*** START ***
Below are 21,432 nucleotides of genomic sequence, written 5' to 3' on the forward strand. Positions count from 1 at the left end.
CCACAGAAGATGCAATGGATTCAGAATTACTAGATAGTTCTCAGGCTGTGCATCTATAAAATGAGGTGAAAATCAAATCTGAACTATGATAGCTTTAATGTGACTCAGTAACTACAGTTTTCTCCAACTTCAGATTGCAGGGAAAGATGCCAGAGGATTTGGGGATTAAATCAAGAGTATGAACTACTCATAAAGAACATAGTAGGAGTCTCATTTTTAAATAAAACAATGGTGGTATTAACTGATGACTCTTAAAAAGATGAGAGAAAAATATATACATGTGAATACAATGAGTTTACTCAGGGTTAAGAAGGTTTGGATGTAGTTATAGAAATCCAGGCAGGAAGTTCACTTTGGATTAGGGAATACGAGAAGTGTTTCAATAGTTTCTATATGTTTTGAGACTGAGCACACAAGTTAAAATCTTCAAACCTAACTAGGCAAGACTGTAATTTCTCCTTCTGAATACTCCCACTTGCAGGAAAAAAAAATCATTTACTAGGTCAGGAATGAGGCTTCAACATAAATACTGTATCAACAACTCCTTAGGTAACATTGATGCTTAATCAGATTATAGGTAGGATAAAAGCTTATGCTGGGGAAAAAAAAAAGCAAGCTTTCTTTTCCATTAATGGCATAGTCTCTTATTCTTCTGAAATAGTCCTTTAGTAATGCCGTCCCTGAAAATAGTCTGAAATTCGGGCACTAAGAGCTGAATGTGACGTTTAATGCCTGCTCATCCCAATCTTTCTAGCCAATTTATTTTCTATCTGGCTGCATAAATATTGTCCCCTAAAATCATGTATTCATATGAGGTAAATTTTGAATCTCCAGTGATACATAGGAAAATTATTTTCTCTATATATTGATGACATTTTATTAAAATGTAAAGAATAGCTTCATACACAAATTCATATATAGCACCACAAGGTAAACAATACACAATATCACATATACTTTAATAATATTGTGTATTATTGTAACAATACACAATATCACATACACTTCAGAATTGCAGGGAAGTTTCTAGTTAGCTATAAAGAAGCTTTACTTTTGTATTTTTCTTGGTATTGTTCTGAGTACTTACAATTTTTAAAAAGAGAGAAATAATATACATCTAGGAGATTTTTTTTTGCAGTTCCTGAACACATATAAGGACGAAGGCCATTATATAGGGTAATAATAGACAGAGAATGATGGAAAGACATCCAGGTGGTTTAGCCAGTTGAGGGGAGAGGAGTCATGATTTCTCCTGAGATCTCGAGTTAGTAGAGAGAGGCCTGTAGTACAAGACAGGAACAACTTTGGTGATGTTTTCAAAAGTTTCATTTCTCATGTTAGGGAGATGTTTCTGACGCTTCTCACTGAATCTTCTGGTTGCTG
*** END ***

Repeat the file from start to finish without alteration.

Below are 21,432 nucleotides of genomic sequence, written 5' to 3' on the forward strand. Positions count from 1 at the left end.
CCACAGAAGATGCAATGGATTCAGAATTACTAGATAGTTCTCAGGCTGTGCATCTATAAAATGAGGTGAAAATCAAATCTGAACTATGATAGCTTTAATGTGACTCAGTAACTACAGTTTTCTCCAACTTCAGATTGCAGGGAAAGATGCCAGAGGATTTGGGGATTAAATCAAGAGTATGAACTACTCATAAAGAACATAGTAGGAGTCTCATTTTTAAATAAAACAATGGTGGTATTAACTGATGACTCTTAAAAAGATGAGAGAAAAATATATACATGTGAATACAATGAGTTTACTCAGGGTTAAGAAGGTTTGGATGTAGTTATAGAAATCCAGGCAGGAAGTTCACTTTGGATTAGGGAATACGAGAAGTGTTTCAATAGTTTCTATATGTTTTGAGACTGAGCACACAAGTTAAAATCTTCAAACCTAACTAGGCAAGACTGTAATTTCTCCTTCTGAATACTCCCACTTGCAGGAAAAAAAAATCATTTACTAGGTCAGGAATGAGGCTTCAACATAAATACTGTATCAACAACTCCTTAGGTAACATTGATGCTTAATCAGATTATAGGTAGGATAAAAGCTTATGCTGGGGAAAAAAAAAAGCAAGCTTTCTTTTCCATTAATGGCATAGTCTCTTATTCTTCTGAAATAGTCCTTTAGTAATGCCGTCCCTGAAAATAGTCTGAAATTCGGGCACTAAGAGCTGAATGTGACGTTTAATGCCTGCTCATCCCAATCTTTCTAGCCAATTTATTTTCTATCTGGCTGCATAAATATTGTCCCCTAAAATCATGTATTCATATGAGGTAAATTTTGAATCTCCAGTGATACATAGGAAAATTATTTTCTCTATATATTGATGACATTTTATTAAAATGTAAAGAATAGCTTCATACACAAATTCATATATAGCACCACAAGGTAAACAATACACAATATCACATATACTTTAATAATATTGTGTATTATTGTAACAATACACAATATCACATACACTTCAGAATTGCAGGGAAGTTTCTAGTTAGCTATAAAGAAGCTTTACTTTTGTATTTTTCTTGGTATTGTTCTGAGTACTTACAATTTTTAAAAAGAGAGAAATAATATACATCTAGGAGATTTTTTTTTGCAGTTCCTGAACACATATAAGGACGAAGGCCATTATATAGGGTAATAATAGACAGAGAATGATGGAAAGACATCCAGGTGGTTTAGCCAGTTGAGGGGAGAGGAGTCATGATTTCTCCTGAGATCTCGAGTTAGTAGAGAGAGGCCTGTAGTACAAGACAGGAACAACTTTGGTGATGTTTTCAAAAGTTTCATTTCTCATGTTAGGGAGATGTTTCTGACGCTTCTCACTGAATCTTCTGGTTGCTG